In Alaska, our largest political third party (sorry, Libertarians etc) is the Alaska Independence Party.

Both the socialist right wingers (Republicans) and socialist progressives (democrats) have appointed AIP members to positions and offices in their administrations.

Even right winger Sarah Palin has acknowledged the prominence of the secessionist movement here by delivering (by video) the keynote speech of the AIP’s convention recently, and marrying AIP voter Todd Palin- our former “First Dude”.

Enjoy this strange Russian viewpoint of an Alaskan phenomenon you probably didn’t know existed!


In Crimea’s footsteps: Alaska wants to unite with Russia, puts petition forward

A petition entitled “Alaska Back to Russia” has been placed on the US administration’s website and has gathered over 14 thousand signatures in three days. All that despite the fact that that document vanished from the open list of appeals – although the first 150 signatures made it available for voting.

Some experts point out that one should not talk about any tendency for separatism in the US, but one should not take such petitions as a joke either. The authors of the petition – similar to other petitions for the secession of some other US states – are trying to remind the White House about the basis of the state, and specifically about the Declaration of Independence.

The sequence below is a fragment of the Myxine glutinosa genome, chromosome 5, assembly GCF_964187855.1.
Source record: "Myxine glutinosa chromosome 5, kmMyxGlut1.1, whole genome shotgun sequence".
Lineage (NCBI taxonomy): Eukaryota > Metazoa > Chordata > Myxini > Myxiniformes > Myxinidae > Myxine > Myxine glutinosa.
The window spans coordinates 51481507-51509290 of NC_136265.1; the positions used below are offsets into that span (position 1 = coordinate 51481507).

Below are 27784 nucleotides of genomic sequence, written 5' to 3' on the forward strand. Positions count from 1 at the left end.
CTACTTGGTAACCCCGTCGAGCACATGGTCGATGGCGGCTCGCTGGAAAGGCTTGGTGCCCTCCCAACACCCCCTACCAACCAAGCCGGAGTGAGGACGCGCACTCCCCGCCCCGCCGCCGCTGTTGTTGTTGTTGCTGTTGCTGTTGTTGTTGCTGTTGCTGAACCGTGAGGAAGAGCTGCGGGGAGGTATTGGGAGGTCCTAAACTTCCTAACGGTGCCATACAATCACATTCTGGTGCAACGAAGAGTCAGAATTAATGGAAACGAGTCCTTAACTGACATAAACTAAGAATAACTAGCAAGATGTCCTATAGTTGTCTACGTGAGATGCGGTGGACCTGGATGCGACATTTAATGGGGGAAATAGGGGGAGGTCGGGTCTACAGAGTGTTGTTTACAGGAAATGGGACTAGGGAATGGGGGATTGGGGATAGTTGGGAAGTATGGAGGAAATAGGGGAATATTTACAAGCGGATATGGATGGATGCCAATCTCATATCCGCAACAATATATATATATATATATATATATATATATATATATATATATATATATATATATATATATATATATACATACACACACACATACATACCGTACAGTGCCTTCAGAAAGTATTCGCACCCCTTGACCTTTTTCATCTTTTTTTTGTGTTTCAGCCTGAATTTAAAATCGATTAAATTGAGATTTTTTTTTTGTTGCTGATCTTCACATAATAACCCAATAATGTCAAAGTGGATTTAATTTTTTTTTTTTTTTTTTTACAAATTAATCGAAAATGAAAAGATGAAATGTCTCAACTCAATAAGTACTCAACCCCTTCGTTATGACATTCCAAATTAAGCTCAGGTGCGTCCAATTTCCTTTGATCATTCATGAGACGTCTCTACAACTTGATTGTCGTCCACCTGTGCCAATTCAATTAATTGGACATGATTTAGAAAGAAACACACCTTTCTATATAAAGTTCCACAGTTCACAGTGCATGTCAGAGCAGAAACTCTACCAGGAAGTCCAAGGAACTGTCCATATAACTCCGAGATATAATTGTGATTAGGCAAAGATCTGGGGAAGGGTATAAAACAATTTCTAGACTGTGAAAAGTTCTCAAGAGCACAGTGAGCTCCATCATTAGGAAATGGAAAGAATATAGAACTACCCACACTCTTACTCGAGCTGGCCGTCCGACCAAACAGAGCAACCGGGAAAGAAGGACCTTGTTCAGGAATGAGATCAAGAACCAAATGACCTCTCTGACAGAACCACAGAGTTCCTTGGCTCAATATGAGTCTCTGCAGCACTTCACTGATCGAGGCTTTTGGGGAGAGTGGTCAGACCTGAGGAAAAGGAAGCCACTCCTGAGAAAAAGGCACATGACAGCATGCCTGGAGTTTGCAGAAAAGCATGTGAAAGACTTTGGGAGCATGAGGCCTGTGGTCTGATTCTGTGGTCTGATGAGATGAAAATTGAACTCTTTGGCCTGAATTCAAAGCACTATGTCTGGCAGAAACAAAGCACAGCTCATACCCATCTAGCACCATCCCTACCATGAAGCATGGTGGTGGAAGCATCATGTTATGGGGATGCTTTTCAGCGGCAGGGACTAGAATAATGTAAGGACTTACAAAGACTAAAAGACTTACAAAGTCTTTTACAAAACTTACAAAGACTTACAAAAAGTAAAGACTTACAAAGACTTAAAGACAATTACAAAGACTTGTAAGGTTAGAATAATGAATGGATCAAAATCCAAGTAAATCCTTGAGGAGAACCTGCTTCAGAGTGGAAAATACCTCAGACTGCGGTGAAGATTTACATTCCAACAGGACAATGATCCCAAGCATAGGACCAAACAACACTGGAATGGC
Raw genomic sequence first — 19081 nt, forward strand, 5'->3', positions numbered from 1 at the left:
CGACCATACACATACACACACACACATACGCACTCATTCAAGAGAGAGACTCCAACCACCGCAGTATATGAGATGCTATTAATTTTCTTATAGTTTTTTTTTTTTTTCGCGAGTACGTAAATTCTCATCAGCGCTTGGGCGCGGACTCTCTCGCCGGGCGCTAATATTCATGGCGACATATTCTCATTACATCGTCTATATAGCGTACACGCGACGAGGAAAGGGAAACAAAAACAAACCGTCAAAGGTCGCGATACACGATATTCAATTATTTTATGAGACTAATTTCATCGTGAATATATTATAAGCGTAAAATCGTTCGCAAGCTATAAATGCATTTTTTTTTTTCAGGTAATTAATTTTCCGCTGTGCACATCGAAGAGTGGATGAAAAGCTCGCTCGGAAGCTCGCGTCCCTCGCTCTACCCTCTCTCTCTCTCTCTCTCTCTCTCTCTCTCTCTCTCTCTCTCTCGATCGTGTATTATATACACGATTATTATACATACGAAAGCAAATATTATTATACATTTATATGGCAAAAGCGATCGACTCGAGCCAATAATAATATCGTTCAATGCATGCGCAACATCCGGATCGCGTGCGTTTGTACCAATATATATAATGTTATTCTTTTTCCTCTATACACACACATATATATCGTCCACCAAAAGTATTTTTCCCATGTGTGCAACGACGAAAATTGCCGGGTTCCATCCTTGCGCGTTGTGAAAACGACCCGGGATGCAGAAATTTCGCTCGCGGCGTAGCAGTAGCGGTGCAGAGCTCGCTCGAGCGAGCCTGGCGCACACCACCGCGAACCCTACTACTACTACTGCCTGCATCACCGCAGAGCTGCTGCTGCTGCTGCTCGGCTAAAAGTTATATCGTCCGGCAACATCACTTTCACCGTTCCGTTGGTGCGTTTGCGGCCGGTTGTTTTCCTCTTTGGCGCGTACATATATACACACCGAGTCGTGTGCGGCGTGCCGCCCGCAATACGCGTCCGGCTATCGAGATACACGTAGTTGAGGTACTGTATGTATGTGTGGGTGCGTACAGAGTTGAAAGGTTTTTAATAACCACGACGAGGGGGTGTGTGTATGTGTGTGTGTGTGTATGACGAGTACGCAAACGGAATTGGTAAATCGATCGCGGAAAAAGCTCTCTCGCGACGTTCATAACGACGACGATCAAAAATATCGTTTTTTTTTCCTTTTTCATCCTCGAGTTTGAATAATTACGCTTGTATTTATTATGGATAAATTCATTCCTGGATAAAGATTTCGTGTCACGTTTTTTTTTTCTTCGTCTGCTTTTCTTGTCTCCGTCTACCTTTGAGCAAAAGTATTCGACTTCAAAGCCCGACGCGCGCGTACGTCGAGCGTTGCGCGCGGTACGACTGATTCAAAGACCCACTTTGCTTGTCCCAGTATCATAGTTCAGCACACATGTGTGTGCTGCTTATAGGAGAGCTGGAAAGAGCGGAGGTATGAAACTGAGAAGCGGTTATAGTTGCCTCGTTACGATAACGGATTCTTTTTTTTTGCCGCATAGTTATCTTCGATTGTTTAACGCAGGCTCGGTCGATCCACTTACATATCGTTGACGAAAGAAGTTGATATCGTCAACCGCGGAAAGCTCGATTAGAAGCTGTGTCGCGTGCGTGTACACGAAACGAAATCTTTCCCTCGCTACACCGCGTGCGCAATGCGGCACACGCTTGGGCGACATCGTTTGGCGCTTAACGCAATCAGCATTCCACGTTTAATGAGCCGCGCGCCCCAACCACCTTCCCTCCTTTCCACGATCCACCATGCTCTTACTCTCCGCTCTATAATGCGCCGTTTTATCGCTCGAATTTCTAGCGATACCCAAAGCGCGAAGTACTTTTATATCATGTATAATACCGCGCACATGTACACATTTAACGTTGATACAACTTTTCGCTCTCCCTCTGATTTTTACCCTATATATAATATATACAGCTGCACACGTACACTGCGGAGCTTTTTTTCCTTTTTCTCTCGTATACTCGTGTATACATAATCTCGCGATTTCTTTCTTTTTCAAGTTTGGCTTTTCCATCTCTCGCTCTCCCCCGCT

A resident of Anchorage, the largest city in the state of Alaska, published his petition a couple of days after Crimea seceded from Ukraine and rejoined Russia. To support his petition he cites the following historic facts: the first Europeans that put their foot on the land of Alaska in 1732 were the crew of the Saint Gabriel vessel, captained by Makhail Gvozdev and Ivan Fedorov. In conclusion the author calls for “seceding Alaska from the US to rejoin Russia”.